Emotional and behavioural problems are closely associated with impairments in regulating emotions and in executive functions (EF). To examine this further, the aim of the present study was to determine whether EF and emotion regulation at baseline would predict emotional and behavioural problem scores post-intervention, and further explore the extent to which emotion regulation mediates these outcomes. Participants were 41 primary school children who exhibited emotional and/or behavioural problems, aged 8 to 11 years. All the children completed measures of emotional and behavioural problems, cognitive emotion regulation, anxiety symptoms, and performed two experimental tasks to measure working memory and response inhibition before and after participating in a transdiagnostic Cognitive Behaviour Therapy-based programme, “Super Skills for Life” (SSL), and at 3-months follow-up. Results revealed significant reduction in the use of maladaptive emotion regulation strategy catastrophising and other blame following the intervention. Additionally, EF and emotion regulation was associated with outcomes for emotional problems and conduct problems. More specifically maladaptive emotion regulation strategy such as catastrophising and other blame was closely related with self-reports of emotional problems, likewise other blame, was also linked with scores of conduct problems. This study provides preliminary empirical support for EF and emotion regulation in predicting outcomes of emotional and behavioural problems in children following intervention.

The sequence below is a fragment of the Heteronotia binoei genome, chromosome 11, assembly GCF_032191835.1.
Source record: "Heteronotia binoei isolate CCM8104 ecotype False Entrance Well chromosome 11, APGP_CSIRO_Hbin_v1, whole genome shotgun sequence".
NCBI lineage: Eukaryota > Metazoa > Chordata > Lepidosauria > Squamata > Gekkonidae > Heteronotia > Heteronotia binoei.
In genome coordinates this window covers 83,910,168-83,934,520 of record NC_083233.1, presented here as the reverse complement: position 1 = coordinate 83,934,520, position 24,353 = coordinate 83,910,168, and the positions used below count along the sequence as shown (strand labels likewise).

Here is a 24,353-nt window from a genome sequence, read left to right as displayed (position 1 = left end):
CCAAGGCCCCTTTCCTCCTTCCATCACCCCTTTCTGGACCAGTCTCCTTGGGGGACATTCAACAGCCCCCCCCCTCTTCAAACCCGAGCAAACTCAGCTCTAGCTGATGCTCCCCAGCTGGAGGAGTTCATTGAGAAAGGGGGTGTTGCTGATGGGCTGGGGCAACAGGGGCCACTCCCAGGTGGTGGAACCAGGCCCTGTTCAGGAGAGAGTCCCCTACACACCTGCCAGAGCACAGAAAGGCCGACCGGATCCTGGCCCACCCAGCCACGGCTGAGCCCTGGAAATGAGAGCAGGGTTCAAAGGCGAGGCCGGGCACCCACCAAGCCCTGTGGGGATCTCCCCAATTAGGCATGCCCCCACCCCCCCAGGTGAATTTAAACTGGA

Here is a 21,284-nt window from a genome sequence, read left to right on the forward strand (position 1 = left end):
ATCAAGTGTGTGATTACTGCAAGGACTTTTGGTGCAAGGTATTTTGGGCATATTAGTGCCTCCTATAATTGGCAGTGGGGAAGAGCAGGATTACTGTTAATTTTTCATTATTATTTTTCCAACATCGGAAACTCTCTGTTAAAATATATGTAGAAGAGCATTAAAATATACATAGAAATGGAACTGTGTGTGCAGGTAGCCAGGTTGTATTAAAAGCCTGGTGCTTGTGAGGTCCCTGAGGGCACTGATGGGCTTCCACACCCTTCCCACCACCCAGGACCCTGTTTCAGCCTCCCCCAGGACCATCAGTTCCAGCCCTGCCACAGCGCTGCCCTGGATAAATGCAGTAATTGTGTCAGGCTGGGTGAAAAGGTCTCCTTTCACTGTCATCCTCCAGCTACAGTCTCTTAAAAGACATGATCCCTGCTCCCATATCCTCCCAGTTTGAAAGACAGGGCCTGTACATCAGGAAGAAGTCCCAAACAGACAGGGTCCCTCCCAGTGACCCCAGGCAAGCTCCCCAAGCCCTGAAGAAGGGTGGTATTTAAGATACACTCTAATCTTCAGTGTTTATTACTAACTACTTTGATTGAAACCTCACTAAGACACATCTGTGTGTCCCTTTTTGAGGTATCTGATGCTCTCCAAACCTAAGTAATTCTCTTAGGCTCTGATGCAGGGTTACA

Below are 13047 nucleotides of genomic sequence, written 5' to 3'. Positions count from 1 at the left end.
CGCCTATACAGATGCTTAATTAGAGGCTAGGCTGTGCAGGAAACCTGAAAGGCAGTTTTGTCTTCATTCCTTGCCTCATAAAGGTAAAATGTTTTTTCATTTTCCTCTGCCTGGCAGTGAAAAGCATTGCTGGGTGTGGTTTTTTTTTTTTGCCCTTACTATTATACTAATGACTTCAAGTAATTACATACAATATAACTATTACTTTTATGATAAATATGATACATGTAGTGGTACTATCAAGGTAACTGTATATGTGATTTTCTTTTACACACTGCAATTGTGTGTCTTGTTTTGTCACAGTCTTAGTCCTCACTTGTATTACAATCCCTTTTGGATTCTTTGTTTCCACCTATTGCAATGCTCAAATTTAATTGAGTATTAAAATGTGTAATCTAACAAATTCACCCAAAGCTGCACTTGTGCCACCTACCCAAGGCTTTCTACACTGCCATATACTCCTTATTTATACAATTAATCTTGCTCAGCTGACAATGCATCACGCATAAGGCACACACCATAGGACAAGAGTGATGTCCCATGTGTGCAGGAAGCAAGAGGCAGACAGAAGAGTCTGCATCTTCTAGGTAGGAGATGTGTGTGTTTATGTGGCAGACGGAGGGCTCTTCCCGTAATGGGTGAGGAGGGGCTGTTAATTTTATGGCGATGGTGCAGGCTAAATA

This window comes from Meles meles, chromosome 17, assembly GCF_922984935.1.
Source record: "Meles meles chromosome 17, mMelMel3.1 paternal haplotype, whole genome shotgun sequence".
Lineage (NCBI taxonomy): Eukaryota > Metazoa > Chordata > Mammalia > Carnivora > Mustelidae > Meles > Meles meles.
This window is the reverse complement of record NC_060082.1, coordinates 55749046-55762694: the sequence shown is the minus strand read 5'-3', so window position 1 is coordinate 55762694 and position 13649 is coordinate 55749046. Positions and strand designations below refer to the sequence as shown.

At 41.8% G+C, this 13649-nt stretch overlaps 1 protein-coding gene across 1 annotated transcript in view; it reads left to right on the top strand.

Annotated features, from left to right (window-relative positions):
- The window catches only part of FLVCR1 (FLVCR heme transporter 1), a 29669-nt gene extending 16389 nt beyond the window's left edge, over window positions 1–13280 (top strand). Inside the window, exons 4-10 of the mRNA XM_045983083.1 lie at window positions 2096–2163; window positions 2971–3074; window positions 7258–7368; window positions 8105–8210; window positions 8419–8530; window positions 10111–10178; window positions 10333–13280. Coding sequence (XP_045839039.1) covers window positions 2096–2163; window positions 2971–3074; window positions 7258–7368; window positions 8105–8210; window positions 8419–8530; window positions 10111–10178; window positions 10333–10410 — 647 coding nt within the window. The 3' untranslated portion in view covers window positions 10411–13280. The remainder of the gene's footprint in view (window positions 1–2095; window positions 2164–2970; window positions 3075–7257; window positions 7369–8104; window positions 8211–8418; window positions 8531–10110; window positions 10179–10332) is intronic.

- emotional and behavioural problems
- emotion regulation
- executive function